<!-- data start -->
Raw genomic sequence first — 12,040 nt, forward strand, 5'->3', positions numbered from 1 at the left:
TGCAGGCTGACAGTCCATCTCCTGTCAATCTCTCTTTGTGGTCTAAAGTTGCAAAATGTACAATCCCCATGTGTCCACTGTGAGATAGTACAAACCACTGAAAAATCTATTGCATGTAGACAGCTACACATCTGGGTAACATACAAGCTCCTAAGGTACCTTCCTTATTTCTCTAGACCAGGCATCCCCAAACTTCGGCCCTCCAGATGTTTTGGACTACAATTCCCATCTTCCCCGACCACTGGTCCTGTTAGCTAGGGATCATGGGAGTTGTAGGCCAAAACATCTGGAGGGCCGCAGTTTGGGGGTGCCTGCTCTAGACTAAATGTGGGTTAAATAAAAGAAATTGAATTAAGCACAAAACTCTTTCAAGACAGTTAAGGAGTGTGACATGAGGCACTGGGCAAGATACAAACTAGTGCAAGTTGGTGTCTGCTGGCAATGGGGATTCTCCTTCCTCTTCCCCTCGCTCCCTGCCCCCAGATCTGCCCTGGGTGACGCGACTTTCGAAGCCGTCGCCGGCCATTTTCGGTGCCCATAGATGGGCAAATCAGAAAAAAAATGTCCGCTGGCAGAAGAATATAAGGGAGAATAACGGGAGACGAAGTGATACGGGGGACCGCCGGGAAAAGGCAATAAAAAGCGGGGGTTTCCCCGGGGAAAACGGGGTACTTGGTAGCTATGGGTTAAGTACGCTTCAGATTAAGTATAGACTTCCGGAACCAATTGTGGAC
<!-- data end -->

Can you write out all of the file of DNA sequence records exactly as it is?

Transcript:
Raw genomic sequence first — 12,040 nt, forward strand, 5'->3', positions numbered from 1 at the left:
TGCAGGCTGACAGTCCATCTCCTGTCAATCTCTCTTTGTGGTCTAAAGTTGCAAAATGTACAATCCCCATGTGTCCACTGTGAGATAGTACAAACCACTGAAAAATCTATTGCATGTAGACAGCTACACATCTGGGTAACATACAAGCTCCTAAGGTACCTTCCTTATTTCTCTAGACCAGGCATCCCCAAACTTCGGCCCTCCAGATGTTTTGGACTACAATTCCCATCTTCCCCGACCACTGGTCCTGTTAGCTAGGGATCATGGGAGTTGTAGGCCAAAACATCTGGAGGGCCGCAGTTTGGGGGTGCCTGCTCTAGACTAAATGTGGGTTAAATAAAAGAAATTGAATTAAGCACAAAACTCTTTCAAGACAGTTAAGGAGTGTGACATGAGGCACTGGGCAAGATACAAACTAGTGCAAGTTGGTGTCTGCTGGCAATGGGGATTCTCCTTCCTCTTCCCCTCGCTCCCTGCCCCCAGATCTGCCCTGGGTGACGCGACTTTCGAAGCCGTCGCCGGCCATTTTCGGTGCCCATAGATGGGCAAATCAGAAAAAAAATGTCCGCTGGCAGAAGAATATAAGGGAGAATAACGGGAGACGAAGTGATACGGGGGACCGCCGGGAAAAGGCAATAAAAAGCGGGGGTTTCCCCGGGGAAAACGGGGTACTTGGTAGCTATGGGTTAAGTACGCTTCAGATTAAGTATAGACTTCCGGAACCAATTGTGGAC